From railway station chats to overpriced sausage rolls, it’s the tiny parts of matchday we miss

407 Brighton

After almost a year without full stadiums, the connections made through football are missed just as much as the goal celebrations

February 22 ~ It’s a cold Tuesday night in December 2018. Right at the very top of the West Stand in Brighton’s Amex Stadium I’m sitting next to my rather frail dad. We look up and suddenly Albion striker Florin Andone is off, running the length of the pitch over on the far side. He gets close to the byline, finds a way through two defenders, and we both feel that joyous collective silent gasp when an entire stand gets to its feet and anticipates. Andone takes strike, puts it away in the corner and we’re – incredibly – 3-0 up at half time against old foes Crystal Palace. As local radio pundit Warren Aspinall roars on the commentary now imprinted on our memories: “With only ten men!” I hug the old man tightly. Probably a bit too tightly for an 82-year-old. He hugs me back. I get a touch of the Martin Tylers and shout in his ear: “We’ll never see anything like this ever again!”

On March 7 last year I went to my last football match, a trip to Molineux with my son. The usual away day rituals: the anticipation the night before, setting the alarm. Those jokey conversations as the train pulls away from Euston with random Reading fans on their way to Birmingham. Finding a McDonald’s for the boy and getting lost walking around the ring road several times because I’d calculated that we needed to arrive “in good time” – a ludicrous two-and-a-half hours before kick-off. And something unusual once we were inside the away end – the most intense hand-washing in the gents that I’d ever witnessed.

On the pitch it was a grim 0-0 draw which, though we didn’t realise at the time, started to show that Graham Potter had enough in him tactically to keep us comfortably up in a season that was about to come to a halt. And then nothing. Weeks of nothing. Those drumbeats of a life supporting a club – the excuses to sit over a Big Mac with your 18-year-old, to have a coffee with random strangers, to do most of the things that make up a life you’ve filled with football for decades – now silent.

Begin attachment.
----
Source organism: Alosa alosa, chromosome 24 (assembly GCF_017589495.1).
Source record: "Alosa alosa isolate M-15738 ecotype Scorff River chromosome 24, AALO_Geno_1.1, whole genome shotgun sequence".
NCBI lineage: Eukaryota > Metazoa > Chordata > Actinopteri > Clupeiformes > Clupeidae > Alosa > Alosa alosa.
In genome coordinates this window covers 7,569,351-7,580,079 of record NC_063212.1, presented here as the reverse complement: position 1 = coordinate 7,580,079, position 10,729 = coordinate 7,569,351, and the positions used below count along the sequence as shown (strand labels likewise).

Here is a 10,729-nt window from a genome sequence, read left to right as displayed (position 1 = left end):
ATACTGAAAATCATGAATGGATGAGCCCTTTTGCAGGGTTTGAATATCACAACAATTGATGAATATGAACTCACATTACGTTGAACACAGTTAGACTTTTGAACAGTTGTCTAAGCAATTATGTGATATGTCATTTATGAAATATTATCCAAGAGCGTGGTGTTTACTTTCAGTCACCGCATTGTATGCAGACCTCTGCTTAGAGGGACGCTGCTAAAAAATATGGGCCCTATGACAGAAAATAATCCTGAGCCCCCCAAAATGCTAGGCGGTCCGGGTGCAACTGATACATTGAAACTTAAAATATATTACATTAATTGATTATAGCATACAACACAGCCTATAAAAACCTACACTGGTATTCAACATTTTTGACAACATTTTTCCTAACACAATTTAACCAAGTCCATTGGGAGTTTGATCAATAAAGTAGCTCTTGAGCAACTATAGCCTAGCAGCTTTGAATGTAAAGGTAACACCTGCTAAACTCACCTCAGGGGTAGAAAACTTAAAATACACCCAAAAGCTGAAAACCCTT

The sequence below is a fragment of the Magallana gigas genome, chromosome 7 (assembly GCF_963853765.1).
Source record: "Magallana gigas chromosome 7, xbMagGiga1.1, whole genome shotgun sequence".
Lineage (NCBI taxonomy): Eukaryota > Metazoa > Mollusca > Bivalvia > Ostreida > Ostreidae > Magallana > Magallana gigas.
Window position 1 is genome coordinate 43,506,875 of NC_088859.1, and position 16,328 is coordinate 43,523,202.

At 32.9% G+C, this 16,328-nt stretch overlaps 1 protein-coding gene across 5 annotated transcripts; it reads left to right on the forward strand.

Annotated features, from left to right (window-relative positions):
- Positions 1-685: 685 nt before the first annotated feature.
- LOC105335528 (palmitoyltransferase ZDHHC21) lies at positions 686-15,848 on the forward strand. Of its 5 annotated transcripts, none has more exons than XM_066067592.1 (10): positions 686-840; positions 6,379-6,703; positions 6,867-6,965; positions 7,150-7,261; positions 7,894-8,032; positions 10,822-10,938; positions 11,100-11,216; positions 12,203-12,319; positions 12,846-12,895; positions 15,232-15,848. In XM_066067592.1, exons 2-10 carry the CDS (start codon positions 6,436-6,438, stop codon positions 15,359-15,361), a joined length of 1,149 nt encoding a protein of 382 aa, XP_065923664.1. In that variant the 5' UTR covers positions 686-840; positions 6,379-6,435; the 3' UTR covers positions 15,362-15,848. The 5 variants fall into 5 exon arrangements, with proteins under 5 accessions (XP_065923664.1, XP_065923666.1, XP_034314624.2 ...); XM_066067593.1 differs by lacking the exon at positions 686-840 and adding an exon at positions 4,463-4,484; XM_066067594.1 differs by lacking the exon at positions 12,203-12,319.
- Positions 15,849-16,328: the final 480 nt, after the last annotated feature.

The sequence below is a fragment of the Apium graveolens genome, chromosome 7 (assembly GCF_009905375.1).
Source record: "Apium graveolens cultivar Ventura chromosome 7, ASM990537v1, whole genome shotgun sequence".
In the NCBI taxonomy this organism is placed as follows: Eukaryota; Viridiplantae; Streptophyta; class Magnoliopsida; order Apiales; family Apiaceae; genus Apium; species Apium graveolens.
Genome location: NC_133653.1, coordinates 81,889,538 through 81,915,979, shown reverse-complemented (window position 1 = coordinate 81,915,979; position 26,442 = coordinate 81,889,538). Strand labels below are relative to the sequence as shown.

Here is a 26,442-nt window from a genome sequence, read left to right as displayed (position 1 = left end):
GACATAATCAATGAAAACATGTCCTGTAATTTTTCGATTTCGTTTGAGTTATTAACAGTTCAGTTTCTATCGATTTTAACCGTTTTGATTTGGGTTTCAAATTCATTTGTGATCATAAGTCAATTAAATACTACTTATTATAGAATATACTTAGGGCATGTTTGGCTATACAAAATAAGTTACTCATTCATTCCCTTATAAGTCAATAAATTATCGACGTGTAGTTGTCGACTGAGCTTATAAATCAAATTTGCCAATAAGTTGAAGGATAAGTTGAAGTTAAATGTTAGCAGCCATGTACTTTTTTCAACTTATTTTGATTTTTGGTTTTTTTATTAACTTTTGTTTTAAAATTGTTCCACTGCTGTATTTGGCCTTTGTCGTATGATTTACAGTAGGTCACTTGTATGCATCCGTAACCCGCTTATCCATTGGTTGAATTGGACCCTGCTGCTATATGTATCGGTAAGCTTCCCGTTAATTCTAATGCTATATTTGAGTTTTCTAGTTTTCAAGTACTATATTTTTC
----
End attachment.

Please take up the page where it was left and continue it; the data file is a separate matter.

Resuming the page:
So, like many others, I struggled. March turned to April and on and on it went. I missed the connections I’d invented for myself. Those trips with Nigel and Steve and Cameron from Lewes to Falmer, scooped into a full-up carriage like a Tokyo commuter train. I missed spotting Warren and Jim and having that same Albion conversation – “Should be winning this” – whether at Victoria station or in the Arthur Wait Stand or outside the Emirates. I missed seeing blokes on the West Stand who I didn’t really know outside of football, or even their real names: Bozza from North Stand Chat over there; Ady and Al, the Albion Roar podcast presenters, trying to get the crowd going; bumping into the bloke who sits behind me who was on Top of the Pops in the 1970s. I missed the weekly sneaky look in the row beneath us at whatever incredible partition lunchbox of goodies one dad had conjured up for his six-year-old (hopefully) future fan, to keep him occupied while he moaned about Solly March. I even missed eating that fantastic hot crumbly sausage roll from Piglets Pantry, being almost proud that it costs an astonishing Brighton price of £4.10.

Fast forward to December 2020. The city of Brighton and Hove is under tier two restrictions and thus the Albion are one of several clubs in the Premier League allowed to hold matches in front of 2,000 fans. Tickets go on sale for the game against Arsenal on December 29. I nab some for my lot, which arrive with a list of terms and restrictions that runs to two pages. “Please avoid close contact with others, including high-fives, fist bumps and hugs.” Two days before Christmas we learn the city will be in tier four from Boxing Day, and we start all over again. 

A few weeks later, Dad calls. We’ve barely seen each other for much of 2020 – just a handful of visits, most of them conducted in his immaculate back garden. This is the call I’ve been hoping for. “I’m getting my vaccine tomorrow,” he tells me. And then we move on to more important matters, like Brighton’s miserable home form and whether Potter should go. “This will end?” my dad asks me. I pause and think. “Of course it will.” Jem Stone

Photo by Simon Gill/WSC Photos

This article first appeared in WSC 407, March 2020. Subscribers get free access to the complete WSC digital archive – you can find out more here

Archive rectangle 800